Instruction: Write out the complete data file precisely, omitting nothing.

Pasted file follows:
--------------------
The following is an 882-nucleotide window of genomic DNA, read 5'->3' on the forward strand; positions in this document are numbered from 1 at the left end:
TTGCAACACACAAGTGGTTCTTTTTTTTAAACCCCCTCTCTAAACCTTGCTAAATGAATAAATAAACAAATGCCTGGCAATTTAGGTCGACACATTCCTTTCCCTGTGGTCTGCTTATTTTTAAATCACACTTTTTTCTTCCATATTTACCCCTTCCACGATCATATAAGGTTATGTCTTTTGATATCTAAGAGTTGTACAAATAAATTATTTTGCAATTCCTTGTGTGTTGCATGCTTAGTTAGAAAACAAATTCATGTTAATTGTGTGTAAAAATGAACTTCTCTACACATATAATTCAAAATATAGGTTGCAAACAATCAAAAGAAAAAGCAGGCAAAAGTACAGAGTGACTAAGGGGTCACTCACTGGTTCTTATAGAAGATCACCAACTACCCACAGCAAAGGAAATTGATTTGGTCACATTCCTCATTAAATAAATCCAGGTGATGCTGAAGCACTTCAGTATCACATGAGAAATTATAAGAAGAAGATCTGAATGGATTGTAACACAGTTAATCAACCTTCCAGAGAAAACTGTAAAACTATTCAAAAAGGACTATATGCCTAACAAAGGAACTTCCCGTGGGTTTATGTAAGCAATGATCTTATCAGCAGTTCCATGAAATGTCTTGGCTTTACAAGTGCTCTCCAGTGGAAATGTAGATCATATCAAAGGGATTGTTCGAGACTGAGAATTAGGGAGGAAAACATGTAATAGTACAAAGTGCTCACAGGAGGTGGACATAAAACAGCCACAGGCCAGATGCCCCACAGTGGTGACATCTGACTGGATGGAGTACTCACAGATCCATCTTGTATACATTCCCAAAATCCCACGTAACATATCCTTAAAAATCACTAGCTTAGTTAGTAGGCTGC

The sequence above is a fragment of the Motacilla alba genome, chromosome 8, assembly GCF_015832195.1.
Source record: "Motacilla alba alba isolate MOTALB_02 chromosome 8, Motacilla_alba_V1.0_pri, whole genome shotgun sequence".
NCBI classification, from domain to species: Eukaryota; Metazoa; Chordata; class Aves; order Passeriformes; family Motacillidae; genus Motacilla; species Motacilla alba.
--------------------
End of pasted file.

The following is an 882-nucleotide window of genomic DNA, read 5'->3' on the forward strand; positions in this document are numbered from 1 at the left end:
TTGCAACACACAAGTGGTTCTTTTTTTTAAACCCCCTCTCTAAACCTTGCTAAATGAATAAATAAACAAATGCCTGGCAATTTAGGTCGACACATTCCTTTCCCTGTGGTCTGCTTATTTTTAAATCACACTTTTTTCTTCCATATTTACCCCTTCCACGATCATATAAGGTTATGTCTTTTGATATCTAAGAGTTGTACAAATAAATTATTTTGCAATTCCTTGTGTGTTGCATGCTTAGTTAGAAAACAAATTCATGTTAATTGTGTGTAAAAATGAACTTCTCTACACATATAATTCAAAATATAGGTTGCAAACAATCAAAAGAAAAAGCAGGCAAAAGTACAGAGTGACTAAGGGGTCACTCACTGGTTCTTATAGAAGATCACCAACTACCCACAGCAAAGGAAATTGATTTGGTCACATTCCTCATTAAATAAATCCAGGTGATGCTGAAGCACTTCAGTATCACATGAGAAATTATAAGAAGAAGATCTGAATGGATTGTAACACAGTTAATCAACCTTCCAGAGAAAACTGTAAAACTATTCAAAAAGGACTATATGCCTAACAAAGGAACTTCCCGTGGGTTTATGTAAGCAATGATCTTATCAGCAGTTCCATGAAATGTCTTGGCTTTACAAGTGCTCTCCAGTGGAAATGTAGATCATATCAAAGGGATTGTTCGAGACTGAGAATTAGGGAGGAAAACATGTAATAGTACAAAGTGCTCACAGGAGGTGGACATAAAACAGCCACAGGCCAGATGCCCCACAGTGGTGACATCTGACTGGATGGAGTACTCACAGATCCATCTTGTATACATTCCCAAAATCCCACGTAACATATCCTTAAAAATCACTAGCTTAGTTAGTAGGCTGC

The sequence above is a fragment of the Motacilla alba genome, chromosome 8, assembly GCF_015832195.1.
Source record: "Motacilla alba alba isolate MOTALB_02 chromosome 8, Motacilla_alba_V1.0_pri, whole genome shotgun sequence".
NCBI classification, from domain to species: Eukaryota; Metazoa; Chordata; class Aves; order Passeriformes; family Motacillidae; genus Motacilla; species Motacilla alba.